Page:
The Supreme Court’s ruling last month that same-sex couples have the same rights in all states has a multitude of tax and financial implications for same-sex couples in states that previously did not recognize same-sex marriages.  Some of the more important ones are:

  • Residents of Kentucky who were married in other states have two years from the date tax was paid to claim refunds for overpaid taxes.  This may be particularly beneficial where one spouse had income and the other had losses.
  • For residents of Kentucky where one spouse died, the executor may be able to file a claim for a refund of inheritance taxes.
  • Same sex couples now have equal rights under state property, family, and probate laws, state-run healthcare programs and adoption as well as the right to be treated as next of kin in medical situations such as hospital visitation and medical decisions where the other spouse is unable to make such decisions.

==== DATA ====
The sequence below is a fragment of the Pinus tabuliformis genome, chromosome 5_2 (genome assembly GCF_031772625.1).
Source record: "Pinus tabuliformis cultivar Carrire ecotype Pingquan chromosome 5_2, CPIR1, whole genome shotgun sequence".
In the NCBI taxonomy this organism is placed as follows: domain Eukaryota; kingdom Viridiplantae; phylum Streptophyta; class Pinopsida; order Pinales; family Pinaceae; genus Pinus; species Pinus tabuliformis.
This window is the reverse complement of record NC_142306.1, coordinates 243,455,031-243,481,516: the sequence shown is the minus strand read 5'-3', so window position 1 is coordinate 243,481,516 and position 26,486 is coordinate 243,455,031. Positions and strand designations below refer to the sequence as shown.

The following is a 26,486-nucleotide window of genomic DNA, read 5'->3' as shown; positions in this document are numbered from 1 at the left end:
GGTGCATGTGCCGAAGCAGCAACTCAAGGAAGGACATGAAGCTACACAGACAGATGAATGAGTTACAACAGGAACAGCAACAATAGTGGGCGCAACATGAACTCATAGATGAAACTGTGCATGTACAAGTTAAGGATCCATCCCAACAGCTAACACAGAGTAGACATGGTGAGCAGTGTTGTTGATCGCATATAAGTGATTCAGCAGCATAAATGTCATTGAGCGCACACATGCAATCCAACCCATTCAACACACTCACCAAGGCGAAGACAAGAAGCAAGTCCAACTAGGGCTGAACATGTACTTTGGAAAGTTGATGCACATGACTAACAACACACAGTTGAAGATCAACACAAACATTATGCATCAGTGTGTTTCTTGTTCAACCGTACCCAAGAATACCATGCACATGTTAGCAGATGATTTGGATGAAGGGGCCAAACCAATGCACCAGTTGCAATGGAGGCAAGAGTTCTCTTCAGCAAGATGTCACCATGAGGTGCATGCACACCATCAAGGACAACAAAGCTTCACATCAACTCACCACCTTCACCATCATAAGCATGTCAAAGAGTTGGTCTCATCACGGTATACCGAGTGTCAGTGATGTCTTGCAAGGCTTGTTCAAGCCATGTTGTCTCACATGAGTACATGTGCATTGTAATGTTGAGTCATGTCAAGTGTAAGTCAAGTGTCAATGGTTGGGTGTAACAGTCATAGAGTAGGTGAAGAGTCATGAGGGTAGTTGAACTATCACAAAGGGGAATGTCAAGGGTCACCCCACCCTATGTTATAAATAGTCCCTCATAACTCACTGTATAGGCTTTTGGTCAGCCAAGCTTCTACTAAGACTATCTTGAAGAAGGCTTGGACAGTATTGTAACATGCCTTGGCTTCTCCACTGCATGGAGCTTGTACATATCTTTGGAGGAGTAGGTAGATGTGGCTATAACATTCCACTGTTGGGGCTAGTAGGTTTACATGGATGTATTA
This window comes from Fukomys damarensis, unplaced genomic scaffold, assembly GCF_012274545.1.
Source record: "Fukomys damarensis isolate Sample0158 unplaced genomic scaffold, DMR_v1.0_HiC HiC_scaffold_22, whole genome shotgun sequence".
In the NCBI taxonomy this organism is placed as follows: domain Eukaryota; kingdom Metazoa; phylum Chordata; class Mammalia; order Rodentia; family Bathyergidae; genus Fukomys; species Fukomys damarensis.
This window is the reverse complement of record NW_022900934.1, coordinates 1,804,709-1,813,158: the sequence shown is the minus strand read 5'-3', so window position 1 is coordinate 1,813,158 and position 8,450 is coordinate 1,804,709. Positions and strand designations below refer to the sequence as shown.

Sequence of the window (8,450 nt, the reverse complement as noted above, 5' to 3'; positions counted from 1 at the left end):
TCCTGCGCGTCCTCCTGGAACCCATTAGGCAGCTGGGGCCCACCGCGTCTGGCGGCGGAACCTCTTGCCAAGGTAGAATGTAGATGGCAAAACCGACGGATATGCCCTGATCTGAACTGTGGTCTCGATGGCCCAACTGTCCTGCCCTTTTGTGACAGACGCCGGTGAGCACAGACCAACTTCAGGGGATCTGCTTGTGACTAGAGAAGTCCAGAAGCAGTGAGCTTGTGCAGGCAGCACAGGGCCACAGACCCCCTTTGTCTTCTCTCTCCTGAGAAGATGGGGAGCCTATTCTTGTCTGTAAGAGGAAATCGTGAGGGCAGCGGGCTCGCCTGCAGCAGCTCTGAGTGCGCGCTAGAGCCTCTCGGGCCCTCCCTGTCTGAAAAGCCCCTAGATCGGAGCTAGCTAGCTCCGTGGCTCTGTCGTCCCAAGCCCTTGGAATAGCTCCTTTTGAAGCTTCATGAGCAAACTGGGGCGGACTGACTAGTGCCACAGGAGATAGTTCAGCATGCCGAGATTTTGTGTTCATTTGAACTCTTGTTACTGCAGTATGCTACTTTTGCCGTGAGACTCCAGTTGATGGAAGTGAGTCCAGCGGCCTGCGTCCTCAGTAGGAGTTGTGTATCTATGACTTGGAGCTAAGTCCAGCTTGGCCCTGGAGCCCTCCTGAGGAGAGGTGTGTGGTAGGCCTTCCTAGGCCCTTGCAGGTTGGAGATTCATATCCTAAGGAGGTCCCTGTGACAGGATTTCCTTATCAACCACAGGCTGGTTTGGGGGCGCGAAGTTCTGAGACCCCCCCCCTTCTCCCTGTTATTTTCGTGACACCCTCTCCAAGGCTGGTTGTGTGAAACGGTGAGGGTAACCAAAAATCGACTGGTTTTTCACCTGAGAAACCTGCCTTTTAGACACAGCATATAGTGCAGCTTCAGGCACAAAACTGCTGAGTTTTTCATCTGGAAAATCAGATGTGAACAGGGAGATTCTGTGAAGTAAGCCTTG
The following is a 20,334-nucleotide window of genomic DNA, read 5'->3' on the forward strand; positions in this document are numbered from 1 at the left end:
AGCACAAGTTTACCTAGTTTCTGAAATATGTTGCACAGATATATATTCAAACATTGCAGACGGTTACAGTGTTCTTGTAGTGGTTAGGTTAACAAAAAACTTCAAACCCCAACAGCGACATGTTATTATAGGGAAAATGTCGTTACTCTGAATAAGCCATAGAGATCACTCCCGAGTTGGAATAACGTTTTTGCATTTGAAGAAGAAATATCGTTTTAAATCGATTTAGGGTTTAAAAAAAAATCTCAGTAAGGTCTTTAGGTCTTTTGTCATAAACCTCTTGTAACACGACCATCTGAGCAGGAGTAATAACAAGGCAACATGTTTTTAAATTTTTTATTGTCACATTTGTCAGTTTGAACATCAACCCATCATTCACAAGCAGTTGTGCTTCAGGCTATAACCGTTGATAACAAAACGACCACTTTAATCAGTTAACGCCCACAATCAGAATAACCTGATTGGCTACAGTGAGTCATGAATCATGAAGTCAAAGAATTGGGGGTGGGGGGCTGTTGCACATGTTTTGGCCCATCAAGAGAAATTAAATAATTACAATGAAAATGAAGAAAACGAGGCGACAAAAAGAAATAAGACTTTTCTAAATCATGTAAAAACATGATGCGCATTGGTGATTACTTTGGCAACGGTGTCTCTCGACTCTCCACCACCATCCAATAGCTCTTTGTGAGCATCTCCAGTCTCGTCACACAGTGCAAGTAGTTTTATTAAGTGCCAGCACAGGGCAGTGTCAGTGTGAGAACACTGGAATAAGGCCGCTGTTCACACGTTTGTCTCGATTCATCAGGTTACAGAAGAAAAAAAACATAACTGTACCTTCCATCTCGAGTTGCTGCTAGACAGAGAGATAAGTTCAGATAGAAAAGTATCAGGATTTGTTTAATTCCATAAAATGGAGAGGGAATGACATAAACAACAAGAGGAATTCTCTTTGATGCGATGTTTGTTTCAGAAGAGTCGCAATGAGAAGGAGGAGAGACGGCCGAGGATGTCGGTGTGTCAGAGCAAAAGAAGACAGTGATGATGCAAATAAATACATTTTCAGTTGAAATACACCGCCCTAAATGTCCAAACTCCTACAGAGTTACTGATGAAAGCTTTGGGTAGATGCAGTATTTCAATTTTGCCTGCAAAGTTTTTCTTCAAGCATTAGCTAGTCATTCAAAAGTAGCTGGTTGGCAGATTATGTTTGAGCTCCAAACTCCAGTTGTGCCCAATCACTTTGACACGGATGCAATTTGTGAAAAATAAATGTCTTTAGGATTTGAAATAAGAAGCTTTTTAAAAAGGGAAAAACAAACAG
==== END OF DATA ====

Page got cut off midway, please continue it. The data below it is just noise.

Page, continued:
• Same sex spouses must waive joint and survivor benefits from a retirement plan.
  • Employers will need to review their benefit plans to ensure equal treatment and employees may need to adjust their benefit options.
  • Employers will also need to review employee handbooks, enrollment forms and apply parity to such areas as bereavement leave, relocation allowances, employee discount plans, health insurance plans, retirement plans, death benefits, and equal employment opportunity policies.

In addition to considering claims for refunds and working with employers on parity, same-sex couples whose marriages are now legally recognized should review all of their estate, retirement, medical and general power of attorney, etc. documents as well as beneficiary designations, how assets are titled (e.g., joint ownership with right of survivorship is now available).

Please let us know if we can be of assistance regarding this marriage equality ruling.